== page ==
The Trump administration on Thursday released its long-awaited plan to reorganize the federal government, which delivered on proposing major overhauls to dozens of federal agencies but failed to put forward the promised initiative to slash the federal workforce.
The proposal outlined 32 ideas for streamlining or reorienting federal offices, most of which will require congressional approval. While those moves would inevitably consolidate federal functions, the plan did not propose any specific measures to reduce agency workforce rolls. Instead, the White House said it would reskill and relocate federal employees. Still, the document did not overtly deliver on the title of a “Comprehensive Plan for Reforming the Federal Government and Reducing the Federal Civilian Workforce,” which Office of Management and Budget Director Mick Mulvaney gave his memorandum that launched the reorganization effort.
“The objective of this exercise was to focus on aligning our resources to pursue what our federal employees want us to pursue, which is the mission first, service to the American people and fiscal stewardship,” Margaret Weichert, OMB’s deputy director for management, said on a call with reporters Thursday. “It was not an attempt to cut jobs.”
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She conceded that some positions may be lost in the process of implementing the administration’s reforms, but she was more focused on adding federal workers.
“Changing, and moving, and identifying efficiencies may in fact dislocate employees,” Weichert said. “I am not concerned about us having too many workers, I’m concerned that 60 percent are eligible to retire in the next 10 years. What my bigger concern about the workforce is [is that] we have willing, dedicated civil servants whose skills aren’t aligned with the skills we need today and [we] can’t fill [the gaps].”
In his budget released in February, President Trump called for shifting employees from legacy positions into emerging fields through a process called “reskilling.” One of the proposals in the reorganization plan called for a new, non-governmental, public-private partnership center that would work with private industry and nonprofits to identify ways to harness technology for reskilling the federal workforce.
Weichert specifically highlighted shortages in the cyber workforce—another focus of the reorganization blueprint—data science positions, other information technology jobs and law enforcement. The “tight labor market” has made those gaps even more difficult to fill, Weichert said.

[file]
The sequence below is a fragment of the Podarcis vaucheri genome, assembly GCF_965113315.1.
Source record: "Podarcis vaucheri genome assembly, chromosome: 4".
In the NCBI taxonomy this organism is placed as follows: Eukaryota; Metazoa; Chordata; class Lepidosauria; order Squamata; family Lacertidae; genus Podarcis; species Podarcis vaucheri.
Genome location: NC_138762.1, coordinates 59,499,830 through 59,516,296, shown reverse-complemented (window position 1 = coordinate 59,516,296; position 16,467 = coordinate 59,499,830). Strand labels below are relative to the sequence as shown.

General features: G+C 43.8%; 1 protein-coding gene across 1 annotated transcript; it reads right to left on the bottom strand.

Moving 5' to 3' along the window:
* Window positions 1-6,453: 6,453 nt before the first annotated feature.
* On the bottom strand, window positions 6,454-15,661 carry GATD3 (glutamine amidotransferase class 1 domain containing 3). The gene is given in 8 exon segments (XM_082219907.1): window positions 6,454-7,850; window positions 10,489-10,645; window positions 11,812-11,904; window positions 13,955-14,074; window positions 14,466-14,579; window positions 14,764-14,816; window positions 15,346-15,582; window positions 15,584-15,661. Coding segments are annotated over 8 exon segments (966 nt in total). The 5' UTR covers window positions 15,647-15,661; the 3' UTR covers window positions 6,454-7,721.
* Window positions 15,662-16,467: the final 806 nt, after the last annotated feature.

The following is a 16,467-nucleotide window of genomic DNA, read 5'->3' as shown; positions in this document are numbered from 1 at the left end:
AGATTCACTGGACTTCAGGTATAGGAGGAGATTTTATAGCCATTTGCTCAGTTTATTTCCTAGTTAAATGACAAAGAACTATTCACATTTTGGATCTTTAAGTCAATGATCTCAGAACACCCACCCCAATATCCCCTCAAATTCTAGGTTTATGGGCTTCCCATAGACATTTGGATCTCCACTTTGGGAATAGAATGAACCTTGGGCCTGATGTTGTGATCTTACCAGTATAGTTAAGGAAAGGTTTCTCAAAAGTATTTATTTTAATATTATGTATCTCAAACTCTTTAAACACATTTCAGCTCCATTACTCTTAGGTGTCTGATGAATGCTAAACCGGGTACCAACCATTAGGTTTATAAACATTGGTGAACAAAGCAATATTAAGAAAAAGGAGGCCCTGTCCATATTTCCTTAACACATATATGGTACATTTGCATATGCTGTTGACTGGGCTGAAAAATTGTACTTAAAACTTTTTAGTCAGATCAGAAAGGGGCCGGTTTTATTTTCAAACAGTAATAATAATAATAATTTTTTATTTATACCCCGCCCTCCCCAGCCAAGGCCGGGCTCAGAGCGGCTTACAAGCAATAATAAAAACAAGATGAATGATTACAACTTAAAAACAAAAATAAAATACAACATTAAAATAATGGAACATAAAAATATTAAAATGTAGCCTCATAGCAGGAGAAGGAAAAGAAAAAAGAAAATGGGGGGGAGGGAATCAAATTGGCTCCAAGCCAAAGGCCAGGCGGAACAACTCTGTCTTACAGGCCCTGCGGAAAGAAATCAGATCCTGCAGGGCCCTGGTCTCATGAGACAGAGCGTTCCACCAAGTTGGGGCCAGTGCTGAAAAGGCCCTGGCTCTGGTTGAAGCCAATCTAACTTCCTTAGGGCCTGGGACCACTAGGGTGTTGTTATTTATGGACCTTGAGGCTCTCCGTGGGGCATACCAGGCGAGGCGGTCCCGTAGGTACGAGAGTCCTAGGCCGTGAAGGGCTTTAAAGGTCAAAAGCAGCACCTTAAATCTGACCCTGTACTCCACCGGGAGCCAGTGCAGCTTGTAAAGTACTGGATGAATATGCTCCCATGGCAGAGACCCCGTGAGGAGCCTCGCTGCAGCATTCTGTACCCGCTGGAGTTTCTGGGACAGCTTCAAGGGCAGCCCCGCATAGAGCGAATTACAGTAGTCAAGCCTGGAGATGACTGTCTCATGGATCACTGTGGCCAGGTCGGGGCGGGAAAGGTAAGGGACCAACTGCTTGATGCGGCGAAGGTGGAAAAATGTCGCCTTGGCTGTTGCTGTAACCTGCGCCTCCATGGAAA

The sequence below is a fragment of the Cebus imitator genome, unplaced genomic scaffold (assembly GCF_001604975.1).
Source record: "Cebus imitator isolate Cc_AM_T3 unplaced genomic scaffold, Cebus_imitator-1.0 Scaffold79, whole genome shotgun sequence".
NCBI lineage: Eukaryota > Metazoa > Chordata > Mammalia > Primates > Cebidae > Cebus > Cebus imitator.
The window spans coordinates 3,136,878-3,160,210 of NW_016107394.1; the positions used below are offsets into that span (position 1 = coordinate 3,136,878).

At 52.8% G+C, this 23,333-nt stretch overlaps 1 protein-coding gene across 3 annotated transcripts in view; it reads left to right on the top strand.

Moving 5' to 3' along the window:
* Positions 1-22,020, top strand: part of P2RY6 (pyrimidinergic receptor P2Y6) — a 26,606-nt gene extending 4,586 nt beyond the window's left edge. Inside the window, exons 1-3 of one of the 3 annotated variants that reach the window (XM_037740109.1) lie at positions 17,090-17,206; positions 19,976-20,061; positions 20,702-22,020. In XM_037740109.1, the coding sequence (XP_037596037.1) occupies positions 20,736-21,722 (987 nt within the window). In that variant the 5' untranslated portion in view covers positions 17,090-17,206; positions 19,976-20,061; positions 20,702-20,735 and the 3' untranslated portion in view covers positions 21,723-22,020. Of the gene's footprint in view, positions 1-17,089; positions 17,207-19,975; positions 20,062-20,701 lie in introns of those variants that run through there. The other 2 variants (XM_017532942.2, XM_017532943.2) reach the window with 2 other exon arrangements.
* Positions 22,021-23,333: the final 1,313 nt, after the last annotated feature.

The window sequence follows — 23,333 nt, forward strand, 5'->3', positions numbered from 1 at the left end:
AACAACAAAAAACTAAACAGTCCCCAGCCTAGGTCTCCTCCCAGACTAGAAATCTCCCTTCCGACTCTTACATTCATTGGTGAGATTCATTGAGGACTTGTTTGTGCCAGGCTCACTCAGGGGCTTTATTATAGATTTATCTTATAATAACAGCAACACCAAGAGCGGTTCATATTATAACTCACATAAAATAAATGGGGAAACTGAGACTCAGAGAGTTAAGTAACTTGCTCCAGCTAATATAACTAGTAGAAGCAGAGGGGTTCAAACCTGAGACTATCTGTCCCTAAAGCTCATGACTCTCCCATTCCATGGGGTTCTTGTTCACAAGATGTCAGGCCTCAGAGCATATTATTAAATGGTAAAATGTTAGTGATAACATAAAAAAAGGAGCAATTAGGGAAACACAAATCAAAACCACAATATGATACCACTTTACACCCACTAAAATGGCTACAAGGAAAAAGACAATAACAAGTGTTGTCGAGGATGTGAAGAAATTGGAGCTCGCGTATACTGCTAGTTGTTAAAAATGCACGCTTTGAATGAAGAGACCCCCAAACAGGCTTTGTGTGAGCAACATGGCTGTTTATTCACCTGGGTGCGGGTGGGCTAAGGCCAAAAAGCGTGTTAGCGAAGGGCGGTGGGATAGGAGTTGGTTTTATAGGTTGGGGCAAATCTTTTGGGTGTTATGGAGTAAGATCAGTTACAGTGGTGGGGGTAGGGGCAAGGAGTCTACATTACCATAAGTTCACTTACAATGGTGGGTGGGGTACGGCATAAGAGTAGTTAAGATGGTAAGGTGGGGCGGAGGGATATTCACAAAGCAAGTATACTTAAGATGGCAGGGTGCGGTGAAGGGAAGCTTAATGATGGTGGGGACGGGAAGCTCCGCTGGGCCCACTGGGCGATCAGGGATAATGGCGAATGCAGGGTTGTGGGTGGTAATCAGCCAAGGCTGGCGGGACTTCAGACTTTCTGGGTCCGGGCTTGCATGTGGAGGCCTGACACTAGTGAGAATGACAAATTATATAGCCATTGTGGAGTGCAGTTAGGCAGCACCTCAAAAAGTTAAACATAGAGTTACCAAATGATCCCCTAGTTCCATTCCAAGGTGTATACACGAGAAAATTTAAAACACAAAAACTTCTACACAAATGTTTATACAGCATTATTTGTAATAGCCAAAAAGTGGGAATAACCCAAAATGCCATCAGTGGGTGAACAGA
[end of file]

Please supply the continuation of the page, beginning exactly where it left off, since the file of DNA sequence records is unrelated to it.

“We’re as interested in retraining and reskilling and redeploying as anything else,” she explained. “The message I would have is this isn’t really about big impacts to the federal workforce in terms of numbers.” The “dislocations” that do occur, she said, would play out in the normal budget process.
Mulvaney’s memo, issued after a Trump executive order calling for a reorganization of government, specifically tasked agencies with identifying long and short-term plans to slash their workforces. Some agencies have offered employees separation incentives and the overall number of employees has ticked down since Trump took office, but specific plans from federal offices have never been made public.
While the reorganization plan did not lay out specific proposals for cutting federal jobs, it did suggest moving them around. In addition to shifting responsibilities for an array of programs from one agency to another, the White House suggested physically moving workers out of the Washington, D.C., area. As part of a larger effort to reduce the government’s real estate footprint, the administration said agencies would consider “opportunities to reposition” their property holdings, including “relocating staff and offices to locations outside of the National Capital Region.”
While many of the proposals are considered longshots to ever win approval from Congress, Weichert said federal workers will feel inspired by the document to root out government waste.
“Shining a light on those examples should cause the well-intentioned civil servants who administer these programs to look for ways to better integrate and better provide service with greater efficiency,” she said.
Federal employee advocates were not impressed with Trump’s proposals.
“This administration has displayed nothing but contempt for the 2 million federal workers who serve the public each and every day,” said J. David Cox, president of the American Federation of Government Employees. “There’s little reason to believe this reorganization plan is anything more than a scheme to eliminate essential programs and public-service jobs, reward or punish political appointees depending on their allegiance to the White House, and privatize government programs to reward political donors.”
He added that the proposal amounted to “an unprecedented power grab” that has “nothing do with improving the efficiency or effectiveness of government.”
Tony Reardon, president of the National Treasury Employees Union, bemoaned the administration's failure to consult federal employees in putting the plan together. (The White House said many of the ideas stemmed from submissions from or conversations with rank-and-file workers).
“Federal agencies are not pieces on a chess board that can just be moved around at will,” Reardon said. "They are institutions, shaped over time to meet the changing needs of the American public. A reorganization of the executive branch has the potential to be highly disruptive and costly for taxpayers, and does nothing to address the chronic underfunding and understaffing that many agencies and programs are experiencing, or to tackle the glaring training and development needs of the workforce.”